Note that none of this presupposes real intelligence or truly open-ended action abilities. They just make an already hard problem tougher. Machines that can only act within a well-defined set of constraints can be further constrained to not go into parts of state- or action-space we know are bad (but as discussed above, even captioning images is a sufficiently big space that we will find surprise bad actions).

As I mentioned above, the bulk of the talk was my argument that whole brain emulation attempts can produce systems we have good reasons to be careful with: we do not know if they are moral agents, but they are intentionally architecturally and behaviourally close to moral agents.

A new aspect I got the chance to discuss is the problem about non-emulation neural networks. When do we need to consider them? Brian Tomasik has written a paper about whether we should regard reinforcement learning agents as moral patients (see also this supplement). His conclusion is that these programs mimic core motivation/emotion cognitive systems that almost certainly matter for real moral patients’ patient-hood (an organism without a reward system or learning would presumably lose much or all of its patient-hood), and there is a nonzero chance that they are fully or partially sentient.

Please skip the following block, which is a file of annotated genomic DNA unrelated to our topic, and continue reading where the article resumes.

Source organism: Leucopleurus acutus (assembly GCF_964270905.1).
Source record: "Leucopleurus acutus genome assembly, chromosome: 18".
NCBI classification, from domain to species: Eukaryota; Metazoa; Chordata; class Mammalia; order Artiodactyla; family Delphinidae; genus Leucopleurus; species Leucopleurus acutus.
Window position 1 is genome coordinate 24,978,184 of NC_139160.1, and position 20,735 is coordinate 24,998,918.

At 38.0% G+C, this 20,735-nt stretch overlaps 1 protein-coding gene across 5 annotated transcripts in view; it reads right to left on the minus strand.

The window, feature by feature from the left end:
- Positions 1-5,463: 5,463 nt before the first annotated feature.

But things get harder for other architectures. A deep learning network with just a feedforward architecture is presumably unable to be conscious, since many theories of consciousness presuppose some forms of feedback – and that is not possible in that architecture. But at the conference there have been plenty of recurrent networks that have all sorts of feedback. Whether they can have experiential states appears tricky to answer. In some cases we may argue they are too small to matter, but again we do not know if level of consciousness (or moral considerability) necessarily has to follow brain size.

They also inhabit a potentially alien world where their representations could be utterly unrelated to what we humans understand or can express. One might say, paraphrasing Wittgenstein, that if a neural network could speak we would not understand it. However, there might be ways of making their internal representations less opaque. Methods such as inceptionism, deep visualization, or t-SNE can actually help discern some of what is going on on the inside. If we were to discover a set of concepts that were similar to human or animal concepts, we may have reason to thread a bit more carefully – especially if there were concepts linked to some of them in the same way “suffering concepts” may be linked to other concepts. This looks like a very relevant research area, both for debugging our learning systems, but also for mapping out the structures of animal, human and machine minds.

In the end, if we want safe and beneficial smart systems, we better start figuring out how to understand them better.